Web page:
Bezzecchi said of his efforts to scratch back past Aleix Espargaró’s Aprilia, “I was going back under him, and I would have tried, but the bike warned me and I preferred not to throw anything away.”

Where were the complaints that passing has become impossible? Where were the calls to ban the new aero technologies?

At the finish, Quartararo said, “I made a good start and did good overtakes, despite sliding with the front and rear.”

Maverick Viñales, who was 12th, said, “In the race I was able to be fast and overtake a lot of riders.”

Aleix Espargaró said, “Mugello is an old-school track where you can overtake…” Yet also said, “We think about electronics, devices, and aerodynamics, but we forget that everybody’s braking very late, they’re all fast, and I think that’s why it’s hard to pass.”

There was an incident between Aleix Espargaró and Enea Bastianini (DNF), of which the latter said, “I got sucked in by Aleix’s slipstream and got a bit too quick into turn 4 and that led to my front end tuck.”

Enea Bastianini came into turn 4 too hot and ended up on the ground with a DNF.

Enea Bastianini came into turn 4 too hot and ended up on the ground with a DNF. (MotoGP/)

This is not the result of “strange aero.” It is perfectly familiar to any rider who has ridden at Daytona, where “getting sucked into the chicane” is a temptation of the less experienced. While riding on your own, you learn how deep you can go before braking, and then absent-mindedly use the same braking point when drafting another rider. Oops! Without the very considerable braking force of your bike’s normal aero drag (which is hundreds of pounds at high speed) your normal braking point is too deep and you arrive in the corner with too much speed. Remember the “agony of defeat” video clip, showing a bike endo-ing through the bales at that chicane?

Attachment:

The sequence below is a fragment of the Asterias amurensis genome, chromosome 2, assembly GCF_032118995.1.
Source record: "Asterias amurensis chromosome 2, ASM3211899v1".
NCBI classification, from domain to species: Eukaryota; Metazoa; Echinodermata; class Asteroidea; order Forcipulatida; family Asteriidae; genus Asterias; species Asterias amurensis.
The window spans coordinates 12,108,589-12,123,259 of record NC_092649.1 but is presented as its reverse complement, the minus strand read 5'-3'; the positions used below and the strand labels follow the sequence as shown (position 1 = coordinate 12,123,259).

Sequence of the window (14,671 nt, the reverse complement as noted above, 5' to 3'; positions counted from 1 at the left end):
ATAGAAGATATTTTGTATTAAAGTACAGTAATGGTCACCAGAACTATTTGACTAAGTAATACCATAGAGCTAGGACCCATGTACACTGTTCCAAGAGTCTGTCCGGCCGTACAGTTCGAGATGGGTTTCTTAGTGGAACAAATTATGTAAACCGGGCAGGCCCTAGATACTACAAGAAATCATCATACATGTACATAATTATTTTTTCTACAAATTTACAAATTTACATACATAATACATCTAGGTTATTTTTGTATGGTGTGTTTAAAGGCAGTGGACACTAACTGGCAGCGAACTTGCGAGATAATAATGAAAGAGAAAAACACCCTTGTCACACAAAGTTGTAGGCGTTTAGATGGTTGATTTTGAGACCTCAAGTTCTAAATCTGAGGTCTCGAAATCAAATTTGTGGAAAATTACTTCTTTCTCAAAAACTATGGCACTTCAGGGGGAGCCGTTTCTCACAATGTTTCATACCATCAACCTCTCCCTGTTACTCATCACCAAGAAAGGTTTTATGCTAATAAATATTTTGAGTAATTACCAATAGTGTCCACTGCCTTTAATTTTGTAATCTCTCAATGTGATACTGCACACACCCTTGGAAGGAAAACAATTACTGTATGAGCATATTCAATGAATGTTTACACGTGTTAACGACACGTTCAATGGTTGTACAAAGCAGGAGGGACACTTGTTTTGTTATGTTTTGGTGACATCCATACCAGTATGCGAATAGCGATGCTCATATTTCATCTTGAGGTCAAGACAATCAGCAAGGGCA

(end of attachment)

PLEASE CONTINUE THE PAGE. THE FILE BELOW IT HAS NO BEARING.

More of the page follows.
Biggest news of the weekend was Marc Márquez’s announcement, after finishing 10th, that he will withdraw from racing to undergo a fourth operation, this time to correct a “rotation” in his right humerus, broken two years ago.

He said, “…I still have significant limitations in my humerus that do not allow me to ride the bike properly and achieve the goals I have always set for myself.

“I gave everything in the first seven laps to see if I had the speed of the front riders and our pace wasn’t bad but then I started to struggle physically.

“…then I had one warning and I gave up because already I started to get arm-pump with a lot of pain and a lack of power.”

We wish him success. The operation will take place at the Mayo Clinic in the US.

If Fabio Quartararo was surprised that he was able to finish second, we must be even more so. He spoke of his Yamaha’s advantage in nimbleness: “As far as I’m concerned with my bike, what I need are changes of direction. I think this circuit lends itself well to this, especially in turns 2 and 3, and 6 and 7.”

This, added to “cornering speed counts a lot for us,” was able to offset the horsepower advantage of the Ducatis. Jorge Martín’s (he was 13th) was timed at 363.6 kph, or 225.4 mph.

Jorge Martín hit 225.4 mph at Mugello, an all-time MotoGP top speed record.

Jorge Martín hit 225.4 mph at Mugello, an all-time MotoGP top speed record. (MotoGP/)

It’s well to remember that horsepower is a sword that can cut the user as well as the opponent. Passing down the straight is what we see, but until the two bikes in contention have come upright off the previous corner, they accelerate carefully on part throttle. In the next zone, acceleration is limited not by power but by front wheel lift, the “wheelie limit.” Only once past this can the more powerful machine show its advantage—and even here, arriving faster at the next corner means the rider of the higher-horsepower bike must brake earlier. Actually realizing the potential of horsepower is a special skill, not a twist of the wrist.

Di Giannantonio said of “the top guys,” “They’re very precise. They brake hard, always accelerate at the right time, and even if they make a mistake they manage to fix things at the curb.”

Bagnaia summed up, saying, “…Fabio, Aleix, and me are the favorites but I have made more mistakes.” He crashed out of the previous race, at Le Mans.

“Because …they are much more consistent than me, I have to become [so] too.”